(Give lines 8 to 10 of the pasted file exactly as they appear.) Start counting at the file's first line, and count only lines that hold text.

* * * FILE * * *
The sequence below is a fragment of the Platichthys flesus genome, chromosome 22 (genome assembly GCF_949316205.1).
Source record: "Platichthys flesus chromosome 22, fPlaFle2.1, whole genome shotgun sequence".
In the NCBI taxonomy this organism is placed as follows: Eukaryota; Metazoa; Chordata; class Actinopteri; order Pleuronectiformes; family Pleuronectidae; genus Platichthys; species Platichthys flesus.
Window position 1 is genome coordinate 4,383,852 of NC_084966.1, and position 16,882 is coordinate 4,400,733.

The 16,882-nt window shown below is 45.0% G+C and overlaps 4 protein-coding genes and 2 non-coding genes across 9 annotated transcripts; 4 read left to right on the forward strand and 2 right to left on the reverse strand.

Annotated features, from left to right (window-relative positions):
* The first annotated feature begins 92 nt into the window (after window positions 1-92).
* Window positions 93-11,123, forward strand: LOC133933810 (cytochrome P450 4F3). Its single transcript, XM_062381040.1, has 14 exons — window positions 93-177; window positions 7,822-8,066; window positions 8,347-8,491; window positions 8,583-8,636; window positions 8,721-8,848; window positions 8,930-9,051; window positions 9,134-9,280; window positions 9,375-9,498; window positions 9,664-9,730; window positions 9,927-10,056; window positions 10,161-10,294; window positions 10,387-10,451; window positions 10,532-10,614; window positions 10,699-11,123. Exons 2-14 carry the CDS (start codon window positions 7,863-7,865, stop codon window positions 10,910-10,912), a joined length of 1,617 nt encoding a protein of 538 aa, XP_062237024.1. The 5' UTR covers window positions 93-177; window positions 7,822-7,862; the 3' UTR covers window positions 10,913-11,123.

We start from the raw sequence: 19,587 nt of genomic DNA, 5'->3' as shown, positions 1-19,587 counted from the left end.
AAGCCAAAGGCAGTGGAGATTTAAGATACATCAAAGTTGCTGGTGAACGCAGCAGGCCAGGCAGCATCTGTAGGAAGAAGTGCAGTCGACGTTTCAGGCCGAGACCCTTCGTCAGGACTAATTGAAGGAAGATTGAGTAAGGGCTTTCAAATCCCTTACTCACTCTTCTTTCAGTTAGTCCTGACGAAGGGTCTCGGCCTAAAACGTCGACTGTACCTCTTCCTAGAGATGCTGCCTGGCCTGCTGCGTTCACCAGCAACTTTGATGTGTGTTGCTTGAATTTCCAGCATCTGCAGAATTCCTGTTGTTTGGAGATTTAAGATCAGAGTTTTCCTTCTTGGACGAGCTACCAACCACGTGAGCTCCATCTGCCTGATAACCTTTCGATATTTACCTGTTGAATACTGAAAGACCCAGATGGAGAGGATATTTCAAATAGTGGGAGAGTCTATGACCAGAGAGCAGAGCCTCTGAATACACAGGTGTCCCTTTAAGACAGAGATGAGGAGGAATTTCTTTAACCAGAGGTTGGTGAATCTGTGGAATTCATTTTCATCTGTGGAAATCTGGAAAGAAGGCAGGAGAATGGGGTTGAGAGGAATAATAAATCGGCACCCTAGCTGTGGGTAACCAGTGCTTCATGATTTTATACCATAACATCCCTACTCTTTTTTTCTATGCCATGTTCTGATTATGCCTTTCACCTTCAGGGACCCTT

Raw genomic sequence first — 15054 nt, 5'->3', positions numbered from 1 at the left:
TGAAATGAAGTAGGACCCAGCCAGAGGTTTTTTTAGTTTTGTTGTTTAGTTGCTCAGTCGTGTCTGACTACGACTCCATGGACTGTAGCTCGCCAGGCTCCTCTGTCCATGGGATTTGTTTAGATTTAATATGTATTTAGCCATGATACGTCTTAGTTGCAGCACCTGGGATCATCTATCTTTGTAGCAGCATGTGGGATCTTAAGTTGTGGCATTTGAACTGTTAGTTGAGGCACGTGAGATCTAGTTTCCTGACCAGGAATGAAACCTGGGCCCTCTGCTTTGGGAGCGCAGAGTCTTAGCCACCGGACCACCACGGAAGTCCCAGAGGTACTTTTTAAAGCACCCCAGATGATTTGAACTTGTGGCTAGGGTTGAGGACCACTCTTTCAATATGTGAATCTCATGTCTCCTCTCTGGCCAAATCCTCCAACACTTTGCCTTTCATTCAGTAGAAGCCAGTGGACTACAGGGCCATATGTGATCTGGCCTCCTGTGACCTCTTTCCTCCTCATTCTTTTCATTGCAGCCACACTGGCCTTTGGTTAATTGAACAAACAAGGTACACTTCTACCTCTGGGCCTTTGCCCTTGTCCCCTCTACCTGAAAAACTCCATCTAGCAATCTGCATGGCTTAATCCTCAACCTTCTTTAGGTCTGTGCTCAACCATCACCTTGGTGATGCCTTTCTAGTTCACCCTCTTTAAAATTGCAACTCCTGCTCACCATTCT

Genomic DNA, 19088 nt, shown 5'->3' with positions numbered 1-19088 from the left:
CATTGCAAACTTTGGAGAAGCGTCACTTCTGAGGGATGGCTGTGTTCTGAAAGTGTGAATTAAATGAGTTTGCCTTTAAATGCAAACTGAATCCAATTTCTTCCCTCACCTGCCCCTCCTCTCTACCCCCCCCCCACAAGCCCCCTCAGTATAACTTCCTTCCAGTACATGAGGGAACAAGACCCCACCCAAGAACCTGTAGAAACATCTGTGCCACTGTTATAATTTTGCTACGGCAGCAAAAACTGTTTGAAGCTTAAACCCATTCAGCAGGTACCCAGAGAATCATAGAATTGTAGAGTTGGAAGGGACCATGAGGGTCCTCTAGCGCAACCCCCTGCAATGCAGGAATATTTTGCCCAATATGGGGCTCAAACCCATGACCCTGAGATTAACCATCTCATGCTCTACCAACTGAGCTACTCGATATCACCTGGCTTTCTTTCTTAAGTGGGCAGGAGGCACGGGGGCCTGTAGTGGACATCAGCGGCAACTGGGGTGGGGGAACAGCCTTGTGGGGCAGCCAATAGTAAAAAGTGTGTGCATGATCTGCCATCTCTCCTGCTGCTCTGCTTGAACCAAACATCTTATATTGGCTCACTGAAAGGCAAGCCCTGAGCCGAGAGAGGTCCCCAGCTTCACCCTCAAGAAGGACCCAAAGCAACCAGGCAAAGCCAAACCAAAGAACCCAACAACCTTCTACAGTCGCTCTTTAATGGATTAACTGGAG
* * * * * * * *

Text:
* Window positions 93-11,123, forward strand: LOC133933810 (cytochrome P450 4F3). Its single transcript, XM_062381040.1, has 14 exons — window positions 93-177; window positions 7,822-8,066; window positions 8,347-8,491; window positions 8,583-8,636; window positions 8,721-8,848; window positions 8,930-9,051; window positions 9,134-9,280; window positions 9,375-9,498; window positions 9,664-9,730; window positions 9,927-10,056; window positions 10,161-10,294; window positions 10,387-10,451; window positions 10,532-10,614; window positions 10,699-11,123. Exons 2-14 carry the CDS (start codon window positions 7,863-7,865, stop codon window positions 10,910-10,912), a joined length of 1,617 nt encoding a protein of 538 aa, XP_062237024.1. The 5' UTR covers window positions 93-177; window positions 7,822-7,862; the 3' UTR covers window positions 10,913-11,123.

We start from the raw sequence: 19,587 nt of genomic DNA, 5'->3' as shown, positions 1-19,587 counted from the left end.
AAGCCAAAGGCAGTGGAGATTTAAGATACATCAAAGTTGCTGGTGAACGCAGCAGGCCAGGCAGCATCTGTAGGAAGAAGTGCAGTCGACGTTTCAGGCCGAGACCCTTCGTCAGGACTAATTGAAGGAAGATTGAGTAAGGGCTTTCAAATCCCTTACTCACTCTTCTTTCAGTTAGTCCTGACGAAGGGTCTCGGCCTAAAACGTCGACTGTACCTCTTCCTAGAGATGCTGCCTGGCCTGCTGCGTTCACCAGCAACTTTGATGTGTGTTGCTTGAATTTCCAGCATCTGCAGAATTCCTGTTGTTTGGAGATTTAAGATCAGAGTTTTCCTTCTTGGACGAGCTACCAACCACGTGAGCTCCATCTGCCTGATAACCTTTCGATATTTACCTGTTGAATACTGAAAGACCCAGATGGAGAGGATATTTCAAATAGTGGGAGAGTCTATGACCAGAGAGCAGAGCCTCTGAATACACAGGTGTCCCTTTAAGACAGAGATGAGGAGGAATTTCTTTAACCAGAGGTTGGTGAATCTGTGGAATTCATTTTCATCTGTGGAAATCTGGAAAGAAGGCAGGAGAATGGGGTTGAGAGGAATAATAAATCGGCACCCTAGCTGTGGGTAACCAGTGCTTCATGATTTTATACCATAACATCCCTACTCTTTTTTTCTATGCCATGTTCTGATTATGCCTTTCACCTTCAGGGACCCTT